Problem: I have a third party Java library that I need to use in my CQ component. It’s available as a standard jar file. I want to drop this in a lib folder somewhere and have access to the classes. But AEM doesn’t support libraries this way. How do I import and use this code?
Solution: AEM manages libraries as OSGi bundles. OSGi bundles are essentially the same thing as standard jar files, but they contain extra metadata. This metadata relates to versioning and dependencies, and is stored in a jar’s \META-INF\MANIFEST.MF file. AEM requires this metadata, so in order to use a third-party jar library in AEM, you must add that to the library’s jar file, turning it into what’s called an OSGi bundle.
How: Our case study will be a Java API for a third-party mailing list manager: Ecwid’s MailChimp API.
Note that if all you want is a quick step-by-step solution, without images or explanations, see here.
Step 0: Since the source code for our third party library happens to be stored in git, and happens to be compiled with maven, we’ll need to install clients for each. I’ll be using the windows command line clients with cygwin.
Step 1: Build and compile the library
git clone https://github.com/Ecwid/ecwid-mailchimp.git
Note that the URL was simply copied from “clone URL” field on the repository page linked above
mvn clean package dependency:copy-dependencies -DskipTests=true
Note that I skipped the tests because they break without some API key configuration (which we can do later) and copy the dependencies for a reason I’ll explain in the next step.
Step 2: Figure out how to create a OSGi bundle jar file
There are many ways to build a jar as an OSGi bundle. Here’s what we will not be doing
a) Manually writing up the MANIFEST.MF file. This is untenable for even slightly complicated OSGi bundles because the file format is so fickle. And mistakes don’t yield friendly errors.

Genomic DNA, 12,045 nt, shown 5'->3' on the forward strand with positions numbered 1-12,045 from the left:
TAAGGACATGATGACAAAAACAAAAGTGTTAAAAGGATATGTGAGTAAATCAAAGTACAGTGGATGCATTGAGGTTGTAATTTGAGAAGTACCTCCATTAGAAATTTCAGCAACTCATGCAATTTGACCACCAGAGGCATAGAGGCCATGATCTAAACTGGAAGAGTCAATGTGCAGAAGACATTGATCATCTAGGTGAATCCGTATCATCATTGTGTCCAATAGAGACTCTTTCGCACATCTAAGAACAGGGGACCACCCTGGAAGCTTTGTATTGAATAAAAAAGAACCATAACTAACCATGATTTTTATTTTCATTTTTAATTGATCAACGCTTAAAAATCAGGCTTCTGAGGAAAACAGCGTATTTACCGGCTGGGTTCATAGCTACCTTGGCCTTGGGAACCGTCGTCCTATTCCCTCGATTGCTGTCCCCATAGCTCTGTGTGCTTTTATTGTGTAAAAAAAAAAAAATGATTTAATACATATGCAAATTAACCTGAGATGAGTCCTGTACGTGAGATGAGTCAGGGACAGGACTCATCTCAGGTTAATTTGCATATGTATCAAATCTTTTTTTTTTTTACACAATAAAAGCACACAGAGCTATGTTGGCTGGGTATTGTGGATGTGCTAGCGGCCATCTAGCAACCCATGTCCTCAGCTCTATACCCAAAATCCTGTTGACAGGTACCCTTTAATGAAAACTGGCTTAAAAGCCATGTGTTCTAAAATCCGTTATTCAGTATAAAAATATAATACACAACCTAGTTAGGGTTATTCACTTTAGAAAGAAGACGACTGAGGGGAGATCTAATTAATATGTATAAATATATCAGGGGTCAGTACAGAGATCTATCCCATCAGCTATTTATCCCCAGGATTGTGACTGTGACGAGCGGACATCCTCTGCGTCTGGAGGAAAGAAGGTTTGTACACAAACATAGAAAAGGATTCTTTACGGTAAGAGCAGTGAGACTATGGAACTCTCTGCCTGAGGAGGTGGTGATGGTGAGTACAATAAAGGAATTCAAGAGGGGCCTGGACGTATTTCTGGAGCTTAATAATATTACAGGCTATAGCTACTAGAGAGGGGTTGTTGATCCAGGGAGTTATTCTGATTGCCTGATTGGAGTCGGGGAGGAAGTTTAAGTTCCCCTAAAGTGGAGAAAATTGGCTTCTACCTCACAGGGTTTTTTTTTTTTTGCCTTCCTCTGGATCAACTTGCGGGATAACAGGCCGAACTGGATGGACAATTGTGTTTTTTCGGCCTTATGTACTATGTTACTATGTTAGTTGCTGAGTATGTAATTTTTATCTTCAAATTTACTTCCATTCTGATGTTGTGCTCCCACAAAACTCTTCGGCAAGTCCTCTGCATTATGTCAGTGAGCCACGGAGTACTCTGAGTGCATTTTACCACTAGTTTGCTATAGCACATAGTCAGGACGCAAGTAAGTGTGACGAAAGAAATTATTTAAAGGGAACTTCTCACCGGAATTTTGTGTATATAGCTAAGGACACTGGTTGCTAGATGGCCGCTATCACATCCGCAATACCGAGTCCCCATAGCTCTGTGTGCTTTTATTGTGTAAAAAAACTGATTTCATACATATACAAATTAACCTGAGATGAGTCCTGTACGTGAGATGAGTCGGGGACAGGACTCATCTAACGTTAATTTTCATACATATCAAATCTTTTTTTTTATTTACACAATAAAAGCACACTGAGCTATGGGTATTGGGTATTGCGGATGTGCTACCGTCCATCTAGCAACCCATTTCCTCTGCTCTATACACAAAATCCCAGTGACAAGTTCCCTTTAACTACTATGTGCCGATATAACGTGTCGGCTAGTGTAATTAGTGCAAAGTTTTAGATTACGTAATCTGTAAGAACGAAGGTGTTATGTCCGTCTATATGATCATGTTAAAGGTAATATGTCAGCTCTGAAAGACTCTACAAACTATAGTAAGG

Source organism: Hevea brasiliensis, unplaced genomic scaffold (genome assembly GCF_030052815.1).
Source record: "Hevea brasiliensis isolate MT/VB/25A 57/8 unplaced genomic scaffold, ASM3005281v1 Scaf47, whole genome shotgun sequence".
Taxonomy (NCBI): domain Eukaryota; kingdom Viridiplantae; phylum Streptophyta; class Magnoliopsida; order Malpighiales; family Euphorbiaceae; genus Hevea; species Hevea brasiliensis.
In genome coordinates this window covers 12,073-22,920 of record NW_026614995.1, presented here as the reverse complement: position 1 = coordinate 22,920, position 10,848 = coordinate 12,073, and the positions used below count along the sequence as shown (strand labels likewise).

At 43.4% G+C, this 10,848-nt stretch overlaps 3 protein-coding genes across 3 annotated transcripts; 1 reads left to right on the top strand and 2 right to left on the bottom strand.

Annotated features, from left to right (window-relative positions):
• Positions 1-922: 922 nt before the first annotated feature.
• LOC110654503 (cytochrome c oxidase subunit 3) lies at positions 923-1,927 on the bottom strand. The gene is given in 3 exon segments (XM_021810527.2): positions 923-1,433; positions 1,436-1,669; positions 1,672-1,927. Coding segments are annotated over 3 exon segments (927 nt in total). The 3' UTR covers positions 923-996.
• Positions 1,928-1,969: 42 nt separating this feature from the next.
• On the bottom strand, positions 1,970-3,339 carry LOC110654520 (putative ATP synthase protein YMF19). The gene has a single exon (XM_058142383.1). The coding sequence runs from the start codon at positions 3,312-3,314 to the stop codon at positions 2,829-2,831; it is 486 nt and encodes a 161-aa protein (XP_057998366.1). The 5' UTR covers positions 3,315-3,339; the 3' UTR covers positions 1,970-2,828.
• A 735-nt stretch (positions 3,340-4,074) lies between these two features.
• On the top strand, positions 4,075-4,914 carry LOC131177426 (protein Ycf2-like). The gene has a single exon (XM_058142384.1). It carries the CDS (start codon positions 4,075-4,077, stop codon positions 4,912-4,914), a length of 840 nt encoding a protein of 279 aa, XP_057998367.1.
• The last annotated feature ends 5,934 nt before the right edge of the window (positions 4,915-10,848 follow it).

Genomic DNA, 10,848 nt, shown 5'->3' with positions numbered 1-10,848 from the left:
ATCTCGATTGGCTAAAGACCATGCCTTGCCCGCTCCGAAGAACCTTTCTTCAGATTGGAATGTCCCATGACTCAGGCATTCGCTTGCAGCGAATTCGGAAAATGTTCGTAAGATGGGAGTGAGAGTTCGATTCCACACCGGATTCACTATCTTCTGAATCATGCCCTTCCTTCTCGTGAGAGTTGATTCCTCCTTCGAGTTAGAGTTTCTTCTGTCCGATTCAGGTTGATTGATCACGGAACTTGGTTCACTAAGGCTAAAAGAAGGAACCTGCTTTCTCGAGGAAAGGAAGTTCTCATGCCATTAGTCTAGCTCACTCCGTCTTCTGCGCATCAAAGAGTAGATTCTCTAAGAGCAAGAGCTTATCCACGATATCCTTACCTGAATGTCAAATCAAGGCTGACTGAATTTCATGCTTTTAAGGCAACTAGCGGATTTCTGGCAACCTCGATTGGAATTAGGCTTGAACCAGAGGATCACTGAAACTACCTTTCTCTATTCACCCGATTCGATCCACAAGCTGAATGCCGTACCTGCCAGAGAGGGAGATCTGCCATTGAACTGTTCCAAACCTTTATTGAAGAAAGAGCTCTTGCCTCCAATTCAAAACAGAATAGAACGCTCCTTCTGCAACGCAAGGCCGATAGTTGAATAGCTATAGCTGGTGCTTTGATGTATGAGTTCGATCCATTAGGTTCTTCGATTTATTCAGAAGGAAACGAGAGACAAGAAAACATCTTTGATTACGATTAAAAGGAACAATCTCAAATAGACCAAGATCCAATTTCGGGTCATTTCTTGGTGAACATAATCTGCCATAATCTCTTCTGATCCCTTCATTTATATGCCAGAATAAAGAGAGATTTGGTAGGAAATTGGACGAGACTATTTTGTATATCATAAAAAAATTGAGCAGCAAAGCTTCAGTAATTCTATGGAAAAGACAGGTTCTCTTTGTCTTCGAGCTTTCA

b) Use a Maven OSGi plugin and modify the project poms. Configuring this the first time can be nearly as complicated as manually building the manifest file.
c) Use bndtools to create one. This is a good tool but is kind of indiscriminate into what it includes as dependencies. This brings us to our next problem.
Problem: OSGi bundles won’t load unless their dependencies are loaded as OSGi bundles.
“Ideal” Solution: Track down each of the dependencies and recompile those as OSGi bundles. Do the same for each of their dependencies, all the way down the chain. In an ideal world, all jars would be OSGi capable. But few libraries are currently packaged this way, and we’re not going to spend this kind of time on code that’s not ours.
Quick and Dirty Solution: Package the main jar and all its dependency jars as a single, combined OSGi bundle. (Note how we explicitly copied those dependency jars in the maven command above). There are downsides, and this defeats some of the points to OSGi dependency management, but it’s the most practical solution for moderately complex libraries.
Why are we downloading a specialized version of Eclipse for something seemingly unrelated to what we’re doing? Because it has a fantastic OSGi builder and interface! Download and install the latest version somewhere. Then open it.
Note that you can also just add “Eclipse Plug-in Devlopment Environment” to your existing Eclipse environment.
Step 3: Create OSGi project in Eclipse
New -> Other -> Plugin Development -> Plug-in from Existing JAR Archives
Select all the jars in the target folder (target\ecwid-mailchimp-184.108.40.206-SNAPSHOT.jar and target\dependencies\*.jar)
Set a project name
Check "Analyze library contents and add dependencies"
Select "an OSGi framework"
Uncheck "Unzip the JAR..."
Step 4: Export the project as an OSGi bundle
Right click on project -> Export
Plug-in Development -> Deployable plug-ins and fragments
Select a directory
Open that directory -> Plugin folder
Copy the jar file
Step 5: Install the OSGi bundle into CQ
Navigate to apps\(project)\install
Paste jar file
Step 6: Verify OSGi bundle deployed in CQ
Open CQ OSGi Console
OSGi -> Bundles
Type "mailchimp" (or whatever project name was) into search bar and click "Apply Filter"
Use arrow to expand description of bundle
Scroll through imported packages
Note anything that is highlighted in red because it's unresolvable
Go back into eclipse and the OSGi project
Remove the project dependencies under Imported Packages
Step 7: Redeploy OSGi bundle
Export OSGi bundle again from Eclipse as in previous step
Open CRXDE and delete the old OSGi bundle
Copy-paste the new one in
Verify no issues and an Active status within CQ's OSGi console
Step 8: Use it in a component.
Here’s some sample code from a component jsp that consumes this library, along with its position relative to the OSGi jar.
Adding third party code to CQ the “right way” isn’t necessarily trivial, but using some standard tools can be done without too much overhead. Suggestions and questions are welcome; based on feedback I may be appending or following up on this topic with more details and explanations.